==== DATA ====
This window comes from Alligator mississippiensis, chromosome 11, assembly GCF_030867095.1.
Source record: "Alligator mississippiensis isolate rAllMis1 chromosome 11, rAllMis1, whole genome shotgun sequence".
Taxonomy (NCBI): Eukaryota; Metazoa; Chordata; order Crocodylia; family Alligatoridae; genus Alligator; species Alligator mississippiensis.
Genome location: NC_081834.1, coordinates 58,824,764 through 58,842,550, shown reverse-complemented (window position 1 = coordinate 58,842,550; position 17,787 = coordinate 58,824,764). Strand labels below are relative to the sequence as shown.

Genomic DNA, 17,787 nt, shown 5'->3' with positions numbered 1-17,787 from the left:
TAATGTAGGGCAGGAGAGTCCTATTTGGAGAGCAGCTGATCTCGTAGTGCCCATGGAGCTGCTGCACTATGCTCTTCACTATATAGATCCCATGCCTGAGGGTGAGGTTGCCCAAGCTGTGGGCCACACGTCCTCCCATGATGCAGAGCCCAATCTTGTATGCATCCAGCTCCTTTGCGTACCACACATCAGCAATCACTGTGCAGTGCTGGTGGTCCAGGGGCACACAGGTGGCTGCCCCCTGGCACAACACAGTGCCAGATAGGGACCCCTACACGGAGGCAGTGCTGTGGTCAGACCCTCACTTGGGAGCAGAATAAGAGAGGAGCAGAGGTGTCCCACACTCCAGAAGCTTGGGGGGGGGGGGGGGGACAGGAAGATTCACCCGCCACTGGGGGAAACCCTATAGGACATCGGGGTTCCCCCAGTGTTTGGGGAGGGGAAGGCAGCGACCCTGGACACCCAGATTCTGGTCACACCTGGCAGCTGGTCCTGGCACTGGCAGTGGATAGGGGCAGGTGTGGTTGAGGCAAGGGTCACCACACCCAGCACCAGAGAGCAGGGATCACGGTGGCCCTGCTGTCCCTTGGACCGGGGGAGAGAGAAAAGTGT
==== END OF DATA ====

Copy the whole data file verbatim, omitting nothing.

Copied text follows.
This window comes from Alligator mississippiensis, chromosome 11, assembly GCF_030867095.1.
Source record: "Alligator mississippiensis isolate rAllMis1 chromosome 11, rAllMis1, whole genome shotgun sequence".
Taxonomy (NCBI): Eukaryota; Metazoa; Chordata; order Crocodylia; family Alligatoridae; genus Alligator; species Alligator mississippiensis.
Genome location: NC_081834.1, coordinates 58,824,764 through 58,842,550, shown reverse-complemented (window position 1 = coordinate 58,842,550; position 17,787 = coordinate 58,824,764). Strand labels below are relative to the sequence as shown.

Genomic DNA, 17,787 nt, shown 5'->3' with positions numbered 1-17,787 from the left:
TAATGTAGGGCAGGAGAGTCCTATTTGGAGAGCAGCTGATCTCGTAGTGCCCATGGAGCTGCTGCACTATGCTCTTCACTATATAGATCCCATGCCTGAGGGTGAGGTTGCCCAAGCTGTGGGCCACACGTCCTCCCATGATGCAGAGCCCAATCTTGTATGCATCCAGCTCCTTTGCGTACCACACATCAGCAATCACTGTGCAGTGCTGGTGGTCCAGGGGCACACAGGTGGCTGCCCCCTGGCACAACACAGTGCCAGATAGGGACCCCTACACGGAGGCAGTGCTGTGGTCAGACCCTCACTTGGGAGCAGAATAAGAGAGGAGCAGAGGTGTCCCACACTCCAGAAGCTTGGGGGGGGGGGGGGGGACAGGAAGATTCACCCGCCACTGGGGGAAACCCTATAGGACATCGGGGTTCCCCCAGTGTTTGGGGAGGGGAAGGCAGCGACCCTGGACACCCAGATTCTGGTCACACCTGGCAGCTGGTCCTGGCACTGGCAGTGGATAGGGGCAGGTGTGGTTGAGGCAAGGGTCACCACACCCAGCACCAGAGAGCAGGGATCACGGTGGCCCTGCTGTCCCTTGGACCGGGGGAGAGAGAAAAGTGT